Samuelson: Independent invention isn’t as much of a concern on the design patent side. What is the motivation for design patent? The possibility of getting total profits! Perry Saidman: claims that design patents are just about stopping knockoffs. How does that fit in? A bit more about strategic considerations that affect early/late claiming.
McKenna: very few companies create product configurations to indicate source; they figure it out later; many registered long after first use (he believes). Lawyers dabbling in both—love design patent b/c they can get secondary meaning from design patent exclusivity—bootstrap into secondary meaning. Other strategic reason: the ability to get patents on bits and pieces, which you can’t do effectively w/TM because atomizing “mark” into bits makes source identification difficult. Also faster than acquiring secondary meaning.
Zahr Said: there is self-claiming that’s posturing but ends up being performative via overenforcement—e.g., DMCA notices. You claim something and then you claim to own every part of it, even though the law is not that way. Loves the idea of disclaiming.
Lemley: award extra remedies for better claiming?
Fromer: hold people to their intentions.
Said: somewhere between claiming and estoppel.
McKenna: if I say my design is X but then claim infringement by X-1, it’s not a difference in harm, but in what triggers the harm.
Lemley: you get a substantial benefit from claiming ex post. Markman hearing is good b/c makes you decide scope when both validity and infringement are on line at the same time. As long as we’re doing scope before infringement we’re better off than we are today.
Fromer: might not help w/all notice but would help in specific inquiry.
Burstein: might also get a design patent b/c there’s no use requirement: can stop making handbag and still claim rights. Copying: is design patent really about deterring knockoffs? If so, that’s a very different system than we actually have. We’d have to change the way we proved copying. Industrial design has been about mass production, which presumes access; we’re just cutting to the chase by fighting about similarity. But we do have copying-like doctrines; if there’s really close prior art, you might not have been copying the plaintiff. She sees in complaints designs that look independently created, in part b/c they’re super functional. If it’s truly ornamental, one can expect less independent creation, but if anything goes there’s a lot of independent creation.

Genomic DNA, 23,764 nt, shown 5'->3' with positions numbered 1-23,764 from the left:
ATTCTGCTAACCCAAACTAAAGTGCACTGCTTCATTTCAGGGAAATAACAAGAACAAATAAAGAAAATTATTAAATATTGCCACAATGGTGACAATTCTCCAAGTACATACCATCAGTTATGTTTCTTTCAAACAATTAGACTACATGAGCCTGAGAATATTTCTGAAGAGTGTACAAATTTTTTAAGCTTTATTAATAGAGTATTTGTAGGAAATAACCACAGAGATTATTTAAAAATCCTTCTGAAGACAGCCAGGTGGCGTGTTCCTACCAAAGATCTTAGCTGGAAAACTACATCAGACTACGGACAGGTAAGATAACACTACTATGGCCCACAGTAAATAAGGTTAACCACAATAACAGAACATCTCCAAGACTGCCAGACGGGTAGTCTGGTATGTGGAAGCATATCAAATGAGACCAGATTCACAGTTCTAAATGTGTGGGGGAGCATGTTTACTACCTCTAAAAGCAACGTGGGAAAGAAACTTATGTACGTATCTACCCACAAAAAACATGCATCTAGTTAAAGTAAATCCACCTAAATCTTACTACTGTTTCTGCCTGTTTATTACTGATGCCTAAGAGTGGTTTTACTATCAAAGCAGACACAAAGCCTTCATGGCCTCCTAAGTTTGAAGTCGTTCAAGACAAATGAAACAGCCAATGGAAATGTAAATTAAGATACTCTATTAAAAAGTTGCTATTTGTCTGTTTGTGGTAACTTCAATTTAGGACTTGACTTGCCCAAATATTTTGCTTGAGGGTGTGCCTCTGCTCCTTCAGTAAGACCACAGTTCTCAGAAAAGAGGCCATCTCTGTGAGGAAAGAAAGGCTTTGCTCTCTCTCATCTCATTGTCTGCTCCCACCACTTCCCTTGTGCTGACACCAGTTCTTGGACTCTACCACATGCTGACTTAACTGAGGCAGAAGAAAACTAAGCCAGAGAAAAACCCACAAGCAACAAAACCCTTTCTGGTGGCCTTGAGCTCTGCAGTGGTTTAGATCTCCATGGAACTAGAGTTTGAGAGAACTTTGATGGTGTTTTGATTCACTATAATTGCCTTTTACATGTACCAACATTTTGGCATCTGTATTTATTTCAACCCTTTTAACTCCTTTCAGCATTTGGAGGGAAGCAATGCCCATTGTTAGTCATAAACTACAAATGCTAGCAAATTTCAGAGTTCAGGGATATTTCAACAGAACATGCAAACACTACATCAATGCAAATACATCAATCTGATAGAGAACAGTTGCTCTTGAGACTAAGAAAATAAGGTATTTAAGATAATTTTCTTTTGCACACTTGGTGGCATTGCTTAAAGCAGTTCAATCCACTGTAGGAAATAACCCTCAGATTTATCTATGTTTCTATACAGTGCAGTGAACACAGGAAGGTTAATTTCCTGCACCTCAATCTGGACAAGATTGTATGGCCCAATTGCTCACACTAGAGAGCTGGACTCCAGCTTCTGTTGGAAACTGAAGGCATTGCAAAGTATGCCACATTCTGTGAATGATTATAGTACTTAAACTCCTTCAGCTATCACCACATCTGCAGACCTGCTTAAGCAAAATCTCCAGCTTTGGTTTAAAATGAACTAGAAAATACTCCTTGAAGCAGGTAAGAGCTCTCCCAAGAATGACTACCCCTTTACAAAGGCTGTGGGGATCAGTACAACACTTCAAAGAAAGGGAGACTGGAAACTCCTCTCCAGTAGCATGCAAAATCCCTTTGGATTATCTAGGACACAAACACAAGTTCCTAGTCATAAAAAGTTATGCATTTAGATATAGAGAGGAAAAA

McKenna: real ornamentality requirement could also solve this problem.
Lemley: many of the problems are functional but not all, especially for minimalist design like rounded corners on a phone. Not b/c it’s functional but b/c it’s simple.
Burstein: designers wouldn’t want to work in a clean room—the whole point is to find new solutions; looking at what other designers have done is important. [There is no clean room, as there is not w/©.]
Said: courts too often find that “making choices” = protection. No, choices for many reasons should not be protected.
Grynberg: Fed. Cir. dominance is a problem: they control design patents but design patents aren’t their focus.
Fromer: same with PTO. At least there are unregistered TMs so that TMs aren’t the sole province of an agency for which they are not primary as a focus.
McKenna: Fed. Cir. doesn’t like to invalidate design patents—it’s also the outlier in TM functionality; it’s an outlier in how it treats © (Oracle v. Google).